Over 10,000 women and children are at risk of being killed or seriously injured by former or current partners in the UK, according to police assessments.
The Guardian has revealed the extent of domestic violence across Britain, from data obtained from 44 police forces across England, Wales and Scotland. Around 10,952 individuals - the majority of whom are women - were deemed to be at high risk of death and severe injury in the home in the previous year to November.
There are around 3.3 billion women and girls worldwide, many of whom experience domestic and sexual violence, political and social oppression and discrimination. In spite of progress being made in various countries, many women remain unprotected and under attack.
IBTimes UK now examines which are the best and worst countries for women, in terms of violence, oppression, education and freedom.
The worst countries for women
Under the Karzai administration, women still struggle to gain freedom in a primarily patriarchal society. The average lifespan of an Afghan woman is just 45, one year less than for men, while illiteracy rates remain very low. Approximately 15% of females can read and write. Afghanistan is also blighted with "honour" killings, forced marriage and domestic violence.
This month, a change to the country's criminal prosecution code was announced which will allow men to attack their wives, children and sisters without fear of judicial repercussions. The law bans relatives of an accused person from testifying against them, although most violence against Afghan women is within the family.
Democratic Republic of Congo
The DRC has been described as the "rape capital of the world" which harbours prevalent sexual violence against women - a phenomenon heightened by the conflicts in the early 1990s and later. The eastern region of the country has the highest rate of sexual violence and systematic rape, the majority of which is perpetrated by armed militia groups. There is no law against female genital mutilation and maternal healthcare is very limited. HIV and AIDs are rife as a woman can only use contraception with the permission of her husband, rendering her susceptible to disease.
Sectarian violence is often aimed at Iraqi women and girls, who have been entangled in social upheaval in various conflicts. As a result of the US invasion of Iraq, thousands of Iraqi women have been widowed and over 1 million women have been displaced from their homes.
Women's rights organisations struggle to improve women's legal, educational and workplace status. In addition, domestic violence is often overlooked. A Unicef survey of adolescent girls aged 15 to 19, between the years of 2002 and 2009, revealed 57% thought a husband would be justified in hitting his wife under certain circumstances. In 1990, Saddam Hussein introduced a penal code which exempted a man for killing a woman in defence of the honour of his family.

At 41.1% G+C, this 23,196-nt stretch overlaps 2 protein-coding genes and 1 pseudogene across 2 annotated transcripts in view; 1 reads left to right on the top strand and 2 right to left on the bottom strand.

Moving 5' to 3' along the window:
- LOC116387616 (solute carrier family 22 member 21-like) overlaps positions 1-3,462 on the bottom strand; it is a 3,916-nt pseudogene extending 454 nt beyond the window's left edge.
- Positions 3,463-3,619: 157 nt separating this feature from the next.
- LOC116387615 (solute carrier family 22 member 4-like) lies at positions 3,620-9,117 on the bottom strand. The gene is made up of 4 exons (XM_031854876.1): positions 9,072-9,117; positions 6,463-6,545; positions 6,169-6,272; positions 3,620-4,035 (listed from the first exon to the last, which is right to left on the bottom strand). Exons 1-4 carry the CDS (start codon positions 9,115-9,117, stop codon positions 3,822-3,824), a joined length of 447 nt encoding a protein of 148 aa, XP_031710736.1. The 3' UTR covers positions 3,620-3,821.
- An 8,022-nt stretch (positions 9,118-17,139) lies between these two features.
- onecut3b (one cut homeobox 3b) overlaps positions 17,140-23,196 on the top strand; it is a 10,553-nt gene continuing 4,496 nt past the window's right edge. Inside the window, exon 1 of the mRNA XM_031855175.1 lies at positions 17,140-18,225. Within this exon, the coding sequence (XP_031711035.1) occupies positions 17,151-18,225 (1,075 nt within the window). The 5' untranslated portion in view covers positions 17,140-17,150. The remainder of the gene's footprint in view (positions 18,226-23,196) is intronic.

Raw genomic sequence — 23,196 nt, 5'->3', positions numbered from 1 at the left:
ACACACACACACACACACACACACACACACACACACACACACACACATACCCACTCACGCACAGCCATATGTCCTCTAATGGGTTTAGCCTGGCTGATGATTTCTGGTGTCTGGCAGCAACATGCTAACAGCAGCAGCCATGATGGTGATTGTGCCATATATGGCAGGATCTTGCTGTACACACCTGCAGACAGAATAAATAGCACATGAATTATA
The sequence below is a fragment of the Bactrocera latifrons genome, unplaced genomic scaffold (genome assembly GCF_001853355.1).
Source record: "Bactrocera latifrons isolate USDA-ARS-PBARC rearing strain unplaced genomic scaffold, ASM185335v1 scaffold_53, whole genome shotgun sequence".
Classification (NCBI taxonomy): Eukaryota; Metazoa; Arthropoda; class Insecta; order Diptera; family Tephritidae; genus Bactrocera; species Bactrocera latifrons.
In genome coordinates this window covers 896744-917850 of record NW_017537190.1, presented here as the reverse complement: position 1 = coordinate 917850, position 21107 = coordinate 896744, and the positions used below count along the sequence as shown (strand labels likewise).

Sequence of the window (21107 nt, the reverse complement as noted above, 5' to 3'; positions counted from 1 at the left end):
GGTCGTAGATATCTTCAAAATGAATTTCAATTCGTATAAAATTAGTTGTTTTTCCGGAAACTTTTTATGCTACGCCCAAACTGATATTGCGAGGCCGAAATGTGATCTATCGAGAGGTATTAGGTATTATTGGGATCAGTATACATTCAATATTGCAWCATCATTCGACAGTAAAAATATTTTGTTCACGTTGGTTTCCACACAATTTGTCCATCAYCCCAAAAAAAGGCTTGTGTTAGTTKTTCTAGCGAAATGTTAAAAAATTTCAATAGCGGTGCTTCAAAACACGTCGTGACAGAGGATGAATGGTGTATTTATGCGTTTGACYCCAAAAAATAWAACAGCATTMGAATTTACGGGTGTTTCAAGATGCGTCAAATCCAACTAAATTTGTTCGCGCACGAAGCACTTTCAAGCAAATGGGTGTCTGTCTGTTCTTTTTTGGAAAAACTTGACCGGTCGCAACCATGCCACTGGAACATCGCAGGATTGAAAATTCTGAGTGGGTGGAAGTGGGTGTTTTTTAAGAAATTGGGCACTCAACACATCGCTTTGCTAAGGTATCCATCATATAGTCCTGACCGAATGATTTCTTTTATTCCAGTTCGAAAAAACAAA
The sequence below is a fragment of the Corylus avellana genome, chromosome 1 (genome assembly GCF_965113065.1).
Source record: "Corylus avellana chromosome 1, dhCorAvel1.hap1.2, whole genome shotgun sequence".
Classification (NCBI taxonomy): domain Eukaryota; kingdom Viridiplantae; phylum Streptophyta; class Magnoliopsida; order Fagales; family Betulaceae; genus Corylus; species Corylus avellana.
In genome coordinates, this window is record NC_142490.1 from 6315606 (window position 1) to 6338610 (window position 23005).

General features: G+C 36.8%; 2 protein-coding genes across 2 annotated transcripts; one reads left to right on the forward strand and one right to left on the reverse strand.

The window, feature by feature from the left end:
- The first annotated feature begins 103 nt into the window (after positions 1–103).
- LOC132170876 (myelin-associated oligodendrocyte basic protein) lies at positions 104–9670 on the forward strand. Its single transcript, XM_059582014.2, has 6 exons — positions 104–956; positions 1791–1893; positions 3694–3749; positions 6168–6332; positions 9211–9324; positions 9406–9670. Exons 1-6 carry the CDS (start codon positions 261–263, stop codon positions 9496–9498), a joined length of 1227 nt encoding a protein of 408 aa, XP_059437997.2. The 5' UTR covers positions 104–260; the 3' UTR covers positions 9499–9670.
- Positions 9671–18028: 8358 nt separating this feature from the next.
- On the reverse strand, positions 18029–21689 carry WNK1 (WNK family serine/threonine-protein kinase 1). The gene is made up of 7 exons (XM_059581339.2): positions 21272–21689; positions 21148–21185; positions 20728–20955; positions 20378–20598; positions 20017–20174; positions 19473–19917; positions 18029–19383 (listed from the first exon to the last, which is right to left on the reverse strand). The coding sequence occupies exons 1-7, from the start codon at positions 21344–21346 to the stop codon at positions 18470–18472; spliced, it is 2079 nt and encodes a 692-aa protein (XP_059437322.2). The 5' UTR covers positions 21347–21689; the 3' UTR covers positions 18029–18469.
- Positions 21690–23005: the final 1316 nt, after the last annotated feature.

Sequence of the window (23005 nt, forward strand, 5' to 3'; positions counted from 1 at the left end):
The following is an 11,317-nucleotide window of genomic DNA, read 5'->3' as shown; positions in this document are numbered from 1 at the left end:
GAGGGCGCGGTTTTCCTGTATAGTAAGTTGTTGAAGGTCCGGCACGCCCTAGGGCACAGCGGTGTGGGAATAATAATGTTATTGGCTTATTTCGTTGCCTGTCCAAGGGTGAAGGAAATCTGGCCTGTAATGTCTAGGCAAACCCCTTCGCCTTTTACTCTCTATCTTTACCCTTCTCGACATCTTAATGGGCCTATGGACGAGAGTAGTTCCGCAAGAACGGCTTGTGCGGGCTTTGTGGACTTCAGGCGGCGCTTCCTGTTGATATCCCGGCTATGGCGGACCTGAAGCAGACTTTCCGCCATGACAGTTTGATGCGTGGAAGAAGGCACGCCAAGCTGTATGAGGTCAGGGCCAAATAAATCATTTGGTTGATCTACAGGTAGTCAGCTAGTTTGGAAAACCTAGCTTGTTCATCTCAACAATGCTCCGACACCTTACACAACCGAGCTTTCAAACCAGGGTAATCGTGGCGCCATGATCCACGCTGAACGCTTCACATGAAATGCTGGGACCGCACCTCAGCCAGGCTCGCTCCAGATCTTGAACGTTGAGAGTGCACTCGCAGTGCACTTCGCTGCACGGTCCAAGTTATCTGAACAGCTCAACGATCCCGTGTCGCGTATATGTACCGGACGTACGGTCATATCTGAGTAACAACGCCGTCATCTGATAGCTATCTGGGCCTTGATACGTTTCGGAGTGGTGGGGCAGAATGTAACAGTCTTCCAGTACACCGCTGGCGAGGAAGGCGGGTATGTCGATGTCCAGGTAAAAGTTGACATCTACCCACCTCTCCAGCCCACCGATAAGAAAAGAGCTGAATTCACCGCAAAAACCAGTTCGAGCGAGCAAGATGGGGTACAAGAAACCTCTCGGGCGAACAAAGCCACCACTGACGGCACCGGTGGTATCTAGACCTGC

Yemeni women do not hold many economic, social or cultural rights. A woman has a one-in-three chance of being able to read and write, and around 71% of women are illiterate. Across the country, access to healthcare is low and a Yemeni woman has a one-in-39 chance of dying in childbirth. Women as young as 12 are forced to marry older men, as there is no minimum age for marriage.
In terms of political involvement, women are grossly underrepresented. Yemeni women do participate in parliamentary elections both as voters and as candidates, yet the number of women in parliament fell from 11 to one between 1993 and 2003. Women need approval from a male relative to marry and they are frequently arrested for arbitrary "crimes" - which include adultery and smoking.
Trafficking is major issue in the country. Last year, Unicef reported as many as 7,000 women and girls had been trafficked out of Nepal to India. Around 200,000 women and girls are now working in Indian brothels.
In some rural areas of western and central Nepal, members of the Hindu community still practice Chhaupadi, a custom that forces women to live in a stable or shed while menstruating or just after giving birth as they are considered impure.
The best countries for women
Iceland, Norway, Australia, Canada and Sweden all rank highly in terms of women's rights, education, standard of living, healthcare, levels of domestic and sexual violence and life expectancy. It is unsurprising that these countries are among the wealthiest in the world. Other countries include Japan and Ireland.
In 2013, Ireland passed a new law allowing abortion under certain circumstances, which stated a woman could undergo the procedure if her life is at risk, including suicide. Iceland has had the overall smallest gender gap for five consecutive years, while ranking first in education and economic empowerment for women.